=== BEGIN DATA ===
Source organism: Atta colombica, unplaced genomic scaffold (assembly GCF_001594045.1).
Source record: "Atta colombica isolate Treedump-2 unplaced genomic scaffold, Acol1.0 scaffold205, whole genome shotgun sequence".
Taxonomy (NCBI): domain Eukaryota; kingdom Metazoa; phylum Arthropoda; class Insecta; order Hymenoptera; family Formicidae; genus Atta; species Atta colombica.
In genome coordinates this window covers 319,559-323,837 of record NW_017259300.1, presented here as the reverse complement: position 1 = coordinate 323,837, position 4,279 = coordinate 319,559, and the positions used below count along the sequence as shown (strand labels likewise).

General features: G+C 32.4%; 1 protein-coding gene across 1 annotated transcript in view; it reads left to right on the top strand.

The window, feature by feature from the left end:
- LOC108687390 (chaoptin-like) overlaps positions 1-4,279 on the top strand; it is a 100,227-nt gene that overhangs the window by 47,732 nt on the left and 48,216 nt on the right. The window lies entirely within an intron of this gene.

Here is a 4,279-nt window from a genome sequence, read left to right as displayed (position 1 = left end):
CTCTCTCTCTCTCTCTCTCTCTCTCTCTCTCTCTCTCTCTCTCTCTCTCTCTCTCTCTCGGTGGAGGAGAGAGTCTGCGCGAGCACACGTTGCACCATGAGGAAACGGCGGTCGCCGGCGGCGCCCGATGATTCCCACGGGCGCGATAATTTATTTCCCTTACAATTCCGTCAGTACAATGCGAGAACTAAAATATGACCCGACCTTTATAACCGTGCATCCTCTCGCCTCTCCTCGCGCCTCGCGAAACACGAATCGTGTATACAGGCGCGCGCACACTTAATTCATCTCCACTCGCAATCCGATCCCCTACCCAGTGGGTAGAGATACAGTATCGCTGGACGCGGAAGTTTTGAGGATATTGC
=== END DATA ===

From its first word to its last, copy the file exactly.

Source organism: Atta colombica, unplaced genomic scaffold (assembly GCF_001594045.1).
Source record: "Atta colombica isolate Treedump-2 unplaced genomic scaffold, Acol1.0 scaffold205, whole genome shotgun sequence".
Taxonomy (NCBI): domain Eukaryota; kingdom Metazoa; phylum Arthropoda; class Insecta; order Hymenoptera; family Formicidae; genus Atta; species Atta colombica.
In genome coordinates this window covers 319,559-323,837 of record NW_017259300.1, presented here as the reverse complement: position 1 = coordinate 323,837, position 4,279 = coordinate 319,559, and the positions used below count along the sequence as shown (strand labels likewise).

General features: G+C 32.4%; 1 protein-coding gene across 1 annotated transcript in view; it reads left to right on the top strand.

The window, feature by feature from the left end:
- LOC108687390 (chaoptin-like) overlaps positions 1-4,279 on the top strand; it is a 100,227-nt gene that overhangs the window by 47,732 nt on the left and 48,216 nt on the right. The window lies entirely within an intron of this gene.

Here is a 4,279-nt window from a genome sequence, read left to right as displayed (position 1 = left end):
CTCTCTCTCTCTCTCTCTCTCTCTCTCTCTCTCTCTCTCTCTCTCTCTCTCTCTCTCTCGGTGGAGGAGAGAGTCTGCGCGAGCACACGTTGCACCATGAGGAAACGGCGGTCGCCGGCGGCGCCCGATGATTCCCACGGGCGCGATAATTTATTTCCCTTACAATTCCGTCAGTACAATGCGAGAACTAAAATATGACCCGACCTTTATAACCGTGCATCCTCTCGCCTCTCCTCGCGCCTCGCGAAACACGAATCGTGTATACAGGCGCGCGCACACTTAATTCATCTCCACTCGCAATCCGATCCCCTACCCAGTGGGTAGAGATACAGTATCGCTGGACGCGGAAGTTTTGAGGATATTGC